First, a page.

How Many Driving Lessons Will You Need?

Everyone wants to pass their driving test as soon as possible. So, naturally, a common question learners ask is – how many lessons will I actually need before I can take my test?

The answer is not a simple one. The DSA (Driving Standards Agency) recommends that you have at least 44 hours of professional driving lessons before you put in for your driving test. Remember, however, that this is just an average suggested figure. You may need more, you may need less – it depends on you.

What factors impact the number of lessons I’ll require?

There are many things you have to consider, all of which will have an impact on the number of lessons that will be necessary before your instructor thinks you’re ready to take your test.

Your age

Statistics show that younger drivers have been proven to need fewer lessons on average than older drivers. It’s suggested by the DSA that for every year you age, two hours are added onto the number of lessons that are recommended before you go for your test, so start early.

Lesson frequency

It stands to reason that the more often you drive, the quicker you’ll learn. You should be aiming for between two and four hours of professional driving lessons each week, to ensure continuity of what you’re learning. Try and book two hour lessons as often as you can, to help learn faster.

Private lessons

In addition to professional lessons, it’s recommended by the DSA that you have roughly twenty two hours of private lessons. Remember – anyone who takes you has to have a reasonable vehicle, be over twenty one years old, hold a full driving licence for more than three years, and display L plates.


Your style

We all learn differently, and the way you learn can impact the number of lessons you need. Whether you’re a more visual/physical learner or theoretical learner – it’s important you find the right instructor for you. They need to be able to teach you in a way that you can understand quickly.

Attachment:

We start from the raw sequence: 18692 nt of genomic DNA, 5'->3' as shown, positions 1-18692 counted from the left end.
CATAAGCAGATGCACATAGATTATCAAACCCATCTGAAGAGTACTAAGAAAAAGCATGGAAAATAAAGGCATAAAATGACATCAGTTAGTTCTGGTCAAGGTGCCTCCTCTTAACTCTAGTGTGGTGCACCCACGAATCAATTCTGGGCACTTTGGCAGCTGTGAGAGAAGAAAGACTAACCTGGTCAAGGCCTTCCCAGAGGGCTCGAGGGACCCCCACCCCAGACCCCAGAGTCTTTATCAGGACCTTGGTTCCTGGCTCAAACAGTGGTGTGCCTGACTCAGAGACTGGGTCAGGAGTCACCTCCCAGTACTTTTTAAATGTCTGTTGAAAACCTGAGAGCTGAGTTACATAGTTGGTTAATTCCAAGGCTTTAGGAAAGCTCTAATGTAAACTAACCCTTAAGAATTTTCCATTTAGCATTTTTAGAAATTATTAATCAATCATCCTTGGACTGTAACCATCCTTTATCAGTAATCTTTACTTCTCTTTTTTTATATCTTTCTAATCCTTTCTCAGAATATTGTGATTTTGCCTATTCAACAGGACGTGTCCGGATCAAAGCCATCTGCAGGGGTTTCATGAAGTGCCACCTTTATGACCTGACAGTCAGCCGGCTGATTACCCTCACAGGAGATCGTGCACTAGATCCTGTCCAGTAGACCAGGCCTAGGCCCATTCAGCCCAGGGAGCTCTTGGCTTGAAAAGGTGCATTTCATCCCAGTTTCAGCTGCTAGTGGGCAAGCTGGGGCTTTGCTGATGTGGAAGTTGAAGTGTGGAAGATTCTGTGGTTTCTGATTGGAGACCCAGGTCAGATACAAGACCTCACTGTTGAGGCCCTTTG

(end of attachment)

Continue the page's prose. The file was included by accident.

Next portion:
The money

Owning and running a car isn’t cheap, and nor is learning to drive one. Invest as much as you can comfortably afford into your lessons, to keep them as regular as possible. Enquire about block advanced bookings, as some driving schools offer cheaper rates. If you’re a student, you may be entitled to further discounts.

Your instructor

Not all driving instructors are equal. It might take a few different tries before you find someone you really gel with – never just settle when it doesn’t feel right. Lessons are expensive, and getting your licence means you need to learn properly. Be prepared to be picky, and find the right instructor for you.

Choosing your instructor

It’s so important you take the time to find the right instructor for you. A professional, reliable, and experienced instructor will be able to give you the necessary guidance to make sure you continue learning in a consistent way – week after week. Keep an eye out for either a pink or green badge, which should be clearly displayed on their car.

Green means they’re a fully qualified instructor, and have passed each of the three DVSA exams. Pink means they are not yet fully qualified, and are still undergoing training.

A pink badge instructor isn’t necessarily worse. Their inexperience may make their lessons cheaper, and the fact they’re still learning may make them better inclined to help you learn. A driving instructor with a green badge who is bored and full of bad habits is never preferable to a pink badged instructor hungry to improve their skills.

Getting an assessment lesson

Many instructors offer what’s called an “assessment lesson” – which is often cheaper than a normal lesson. Think of it as a “getting to know you” session for both you and your instructor. They can determine your level of experience, and plan their proposed lesson plan accordingly. You can ask about their experience, and see if their teaching style matches the way you learn best. All driving instructors need good communication skills.

There is no defined answer as to how many driving lessons you’ll need – the only consistent thing to know is that you should never rush. Be patient enough to wait until you’re actually ready to be sure you pass your test.



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